Former Kleenmaid director Gary Collyer Armstrong was sentenced to seven years jail on Friday for his role in the collapse of the national white goods distributor.
In August this year Mr Armstrong pleaded guilty to insolvent trading and fraudulently obtaining $13 million from Westpac.
Appearing before Brisbane District Court last week, Mr Armstrong was sentenced to seven years jail for one count of dishonestly obtaining $13 million from Westpac (to be eligible for release on parole after two years and four months), and two years and eight months for two counts of insolvent trading (with a recognisance release order after 10 months on a five-year good behaviour bond). The sentences are to be served concurrently which means Mr Armstrong will not be eligible for parole until 2 February 2018.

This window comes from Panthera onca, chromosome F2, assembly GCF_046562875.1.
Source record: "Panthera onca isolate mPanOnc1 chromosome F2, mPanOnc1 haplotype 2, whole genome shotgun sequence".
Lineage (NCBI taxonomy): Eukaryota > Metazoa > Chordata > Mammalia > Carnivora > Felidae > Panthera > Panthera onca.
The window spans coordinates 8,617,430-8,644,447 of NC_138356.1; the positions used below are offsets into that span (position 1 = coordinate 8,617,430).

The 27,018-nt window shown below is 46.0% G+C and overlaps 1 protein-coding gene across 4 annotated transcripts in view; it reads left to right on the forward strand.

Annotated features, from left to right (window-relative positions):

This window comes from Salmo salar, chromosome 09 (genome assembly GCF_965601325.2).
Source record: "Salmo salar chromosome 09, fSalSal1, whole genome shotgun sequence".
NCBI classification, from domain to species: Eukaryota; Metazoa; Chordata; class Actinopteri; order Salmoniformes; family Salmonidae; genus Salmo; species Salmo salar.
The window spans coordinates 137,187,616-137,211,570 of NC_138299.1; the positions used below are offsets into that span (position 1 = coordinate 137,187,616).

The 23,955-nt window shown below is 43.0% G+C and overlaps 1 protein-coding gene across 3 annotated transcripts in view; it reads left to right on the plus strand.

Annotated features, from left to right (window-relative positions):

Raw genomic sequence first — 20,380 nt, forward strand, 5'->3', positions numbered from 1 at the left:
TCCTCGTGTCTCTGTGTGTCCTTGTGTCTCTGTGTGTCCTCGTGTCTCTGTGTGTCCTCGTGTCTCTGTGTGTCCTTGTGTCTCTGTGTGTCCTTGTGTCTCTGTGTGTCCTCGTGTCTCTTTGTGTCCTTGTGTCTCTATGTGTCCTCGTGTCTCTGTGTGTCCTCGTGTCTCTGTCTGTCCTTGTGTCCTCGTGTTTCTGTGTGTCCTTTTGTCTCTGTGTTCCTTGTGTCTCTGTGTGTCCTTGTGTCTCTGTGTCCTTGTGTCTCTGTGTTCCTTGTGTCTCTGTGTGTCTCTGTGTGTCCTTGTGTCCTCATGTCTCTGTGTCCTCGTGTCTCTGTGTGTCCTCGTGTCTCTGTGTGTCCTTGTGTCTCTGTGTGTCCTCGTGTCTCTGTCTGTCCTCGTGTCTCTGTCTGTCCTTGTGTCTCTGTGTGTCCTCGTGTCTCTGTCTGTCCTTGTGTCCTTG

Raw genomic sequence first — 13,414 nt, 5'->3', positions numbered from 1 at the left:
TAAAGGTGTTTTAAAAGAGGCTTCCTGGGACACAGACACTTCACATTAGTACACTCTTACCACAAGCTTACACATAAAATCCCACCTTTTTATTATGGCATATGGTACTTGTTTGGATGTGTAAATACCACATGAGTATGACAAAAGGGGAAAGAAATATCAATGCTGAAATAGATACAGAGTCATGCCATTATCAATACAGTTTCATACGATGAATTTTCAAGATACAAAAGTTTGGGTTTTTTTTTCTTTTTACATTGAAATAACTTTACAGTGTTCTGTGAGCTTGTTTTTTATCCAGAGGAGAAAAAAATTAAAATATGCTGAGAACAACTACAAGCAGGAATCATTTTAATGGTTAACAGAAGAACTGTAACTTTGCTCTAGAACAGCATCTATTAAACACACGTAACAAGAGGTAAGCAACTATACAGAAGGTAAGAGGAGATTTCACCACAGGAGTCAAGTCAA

ASIC commissioner John Price said the outcome should serve as a warning to corporate Australia that ASIC will not tolerate directors and officers of companies who conduct their business dishonestly to the detriment of their creditors and, importantly, consumers.
“It cannot be any clearer,” Mr Price said.
“If you choose to act in this way, there is a very good chance you will be caught and there is a very good chance you will go to jail.”
The Commonwealth Director of Public Prosecutions prosecuted the matter.
The trial of the other two former Kleenmaid directors, Andrew Eric Young and Bradley Wendell Young, has been set for 14 March 2016.
Kleenmaid entered voluntary administration in 2009 and liquidators reported consolidated debts of almost $100 million. ASIC brought criminal charges against the former directors in 2012.